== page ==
Wed, 29 Nov 2023

The British comedian and political pundit has been accused of sexually abusing women

YouTube has suspended advertising earnings for Russell Brand, saying his channels were demonetized in order to "protect" users after multiple women accused the UK entertainer of rape and sexual assault.

The video streaming giant issued a statement on Tuesday saying it had "suspended monetization" on Brand's several channels, which together have amassed some 7 million followers, in the wake of the allegations.

"If a creator's off-platform behavior harms our users, employees or ecosystem, we take action to protect the community," a spokesperson for the platform said, adding that Brand had violated its "creator responsibility policy."

The decision came after British media outlets published reports citing multiple women who claimed Brand had sexually assaulted or raped them between 2006 and 2013. He has vocally denied the charges, issuing a preemptive statement calling them "very serious allegations that I absolutely refute" and part of a "coordinated attack."

"The relationships I had were absolutely always consensual," Brand said. While he acknowledged that he was once "very promiscuous," he said he has always been open about his past. He added: "To see that transparency metastasized into something criminal, which I absolutely deny, makes me question: is there another agenda at play?"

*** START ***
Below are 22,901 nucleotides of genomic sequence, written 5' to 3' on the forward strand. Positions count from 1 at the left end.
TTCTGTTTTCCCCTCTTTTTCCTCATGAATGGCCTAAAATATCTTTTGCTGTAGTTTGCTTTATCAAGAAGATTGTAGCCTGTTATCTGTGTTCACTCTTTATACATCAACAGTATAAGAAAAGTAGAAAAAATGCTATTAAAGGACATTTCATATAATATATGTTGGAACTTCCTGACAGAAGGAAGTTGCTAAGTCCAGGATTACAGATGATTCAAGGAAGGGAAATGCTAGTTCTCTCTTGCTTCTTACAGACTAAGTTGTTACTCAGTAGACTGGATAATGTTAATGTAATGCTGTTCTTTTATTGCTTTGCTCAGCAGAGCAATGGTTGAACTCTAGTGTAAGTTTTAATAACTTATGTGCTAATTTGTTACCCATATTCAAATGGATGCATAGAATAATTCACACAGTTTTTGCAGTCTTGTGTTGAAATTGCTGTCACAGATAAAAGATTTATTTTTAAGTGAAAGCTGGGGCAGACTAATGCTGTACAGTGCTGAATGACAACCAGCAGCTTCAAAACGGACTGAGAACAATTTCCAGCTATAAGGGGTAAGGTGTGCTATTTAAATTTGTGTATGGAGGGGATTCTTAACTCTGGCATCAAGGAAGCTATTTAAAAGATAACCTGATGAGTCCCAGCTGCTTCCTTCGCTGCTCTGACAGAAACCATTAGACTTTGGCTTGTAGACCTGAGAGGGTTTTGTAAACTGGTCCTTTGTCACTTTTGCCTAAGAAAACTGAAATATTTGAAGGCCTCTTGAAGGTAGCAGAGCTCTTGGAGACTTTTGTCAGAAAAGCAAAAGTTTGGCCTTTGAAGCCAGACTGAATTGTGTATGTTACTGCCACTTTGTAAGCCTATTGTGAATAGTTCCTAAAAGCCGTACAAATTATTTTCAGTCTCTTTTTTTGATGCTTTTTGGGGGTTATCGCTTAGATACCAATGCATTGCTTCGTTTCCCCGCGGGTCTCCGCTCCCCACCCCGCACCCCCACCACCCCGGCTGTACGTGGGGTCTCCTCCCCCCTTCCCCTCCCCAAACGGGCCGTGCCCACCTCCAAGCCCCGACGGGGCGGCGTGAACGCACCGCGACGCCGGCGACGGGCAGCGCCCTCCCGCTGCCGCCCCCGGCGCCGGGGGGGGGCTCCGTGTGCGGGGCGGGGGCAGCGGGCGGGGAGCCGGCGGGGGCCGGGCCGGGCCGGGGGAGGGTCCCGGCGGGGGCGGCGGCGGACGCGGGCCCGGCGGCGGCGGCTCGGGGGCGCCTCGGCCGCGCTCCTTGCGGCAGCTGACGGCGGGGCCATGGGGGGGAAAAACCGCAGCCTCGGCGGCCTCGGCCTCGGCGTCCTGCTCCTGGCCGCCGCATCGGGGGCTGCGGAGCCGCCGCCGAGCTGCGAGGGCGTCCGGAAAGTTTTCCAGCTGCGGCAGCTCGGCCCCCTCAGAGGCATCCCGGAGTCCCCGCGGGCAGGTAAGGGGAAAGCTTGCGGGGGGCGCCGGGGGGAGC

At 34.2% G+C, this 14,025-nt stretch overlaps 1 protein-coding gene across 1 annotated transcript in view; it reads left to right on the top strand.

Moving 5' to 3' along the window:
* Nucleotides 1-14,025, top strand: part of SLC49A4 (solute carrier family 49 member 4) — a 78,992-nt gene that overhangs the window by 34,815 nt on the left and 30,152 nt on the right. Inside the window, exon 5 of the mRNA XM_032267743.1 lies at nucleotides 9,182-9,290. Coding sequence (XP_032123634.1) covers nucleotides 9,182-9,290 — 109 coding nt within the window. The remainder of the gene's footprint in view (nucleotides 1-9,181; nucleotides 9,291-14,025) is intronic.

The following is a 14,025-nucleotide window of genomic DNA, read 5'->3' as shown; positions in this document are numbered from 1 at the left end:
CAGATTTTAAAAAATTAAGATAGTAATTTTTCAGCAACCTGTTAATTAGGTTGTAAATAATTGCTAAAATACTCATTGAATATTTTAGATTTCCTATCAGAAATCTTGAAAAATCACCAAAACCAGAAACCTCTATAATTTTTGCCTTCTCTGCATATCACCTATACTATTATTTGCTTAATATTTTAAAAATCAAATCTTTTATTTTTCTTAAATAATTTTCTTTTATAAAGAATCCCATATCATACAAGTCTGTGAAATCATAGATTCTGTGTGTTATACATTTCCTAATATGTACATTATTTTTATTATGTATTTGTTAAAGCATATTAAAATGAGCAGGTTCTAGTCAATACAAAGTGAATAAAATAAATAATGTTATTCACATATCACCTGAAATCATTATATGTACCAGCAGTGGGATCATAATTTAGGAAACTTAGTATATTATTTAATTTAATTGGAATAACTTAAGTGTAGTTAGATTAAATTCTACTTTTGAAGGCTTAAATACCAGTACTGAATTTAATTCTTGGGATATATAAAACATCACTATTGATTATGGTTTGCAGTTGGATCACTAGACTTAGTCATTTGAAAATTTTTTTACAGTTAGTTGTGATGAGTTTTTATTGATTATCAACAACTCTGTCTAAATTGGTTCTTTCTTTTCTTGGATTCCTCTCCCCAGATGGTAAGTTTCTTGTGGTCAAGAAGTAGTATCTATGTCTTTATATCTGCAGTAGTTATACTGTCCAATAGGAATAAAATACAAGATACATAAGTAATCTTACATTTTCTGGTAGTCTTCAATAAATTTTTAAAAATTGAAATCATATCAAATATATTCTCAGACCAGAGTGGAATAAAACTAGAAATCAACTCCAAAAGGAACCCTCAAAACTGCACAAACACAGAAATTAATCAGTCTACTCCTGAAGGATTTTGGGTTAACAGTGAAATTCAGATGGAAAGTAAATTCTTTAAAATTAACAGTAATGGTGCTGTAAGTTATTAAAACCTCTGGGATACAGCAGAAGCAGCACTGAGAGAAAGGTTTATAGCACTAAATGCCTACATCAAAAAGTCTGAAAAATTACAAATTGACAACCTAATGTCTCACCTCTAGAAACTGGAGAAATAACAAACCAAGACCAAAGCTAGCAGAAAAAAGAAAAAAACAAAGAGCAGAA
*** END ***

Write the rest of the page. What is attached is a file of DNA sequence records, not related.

In addition to his demonetization on YouTube, the BBC later confirmed that it had removed "some" of Brand's material from its podcasting services, claiming it fell "below public expectations."

"There is limited content featuring Russell Brand on iPlayer and Sounds," the state broadcaster said, adding "We've reviewed that content and made a considered decision to remove some of it."

The sexual abuse accusations have prompted the UK government to reach out to TikTok, a major YouTube competitor on which Brand has some 2.3 million followers. In a letter to the platform's director of government relations, Theo Bertram, Britain's Culture, Media and Sport Committee asked whether Brand was still monetized on TikTok, suggesting he was using the streaming site to "undermine the welfare of victims."

"While we recognize that TikTok is not the creator of the content published by Mr Brand,

and his content may be within the Community Guidelines set out by the platform, we are concerned that he may be able to profit from his content on the platform," the committee said.

In a separate statement, the committee's chair, Caroline Dinenage, added that she had contacted social media sites and news outlets in order "to understand the actions they are taking as we consider some of the issues around these allegations."

(RT.com)

More South Africa News

Access More

Sign up for South Africa News

a daily newsletter full of things to discuss over drinks.and the great thing is that it's on the house!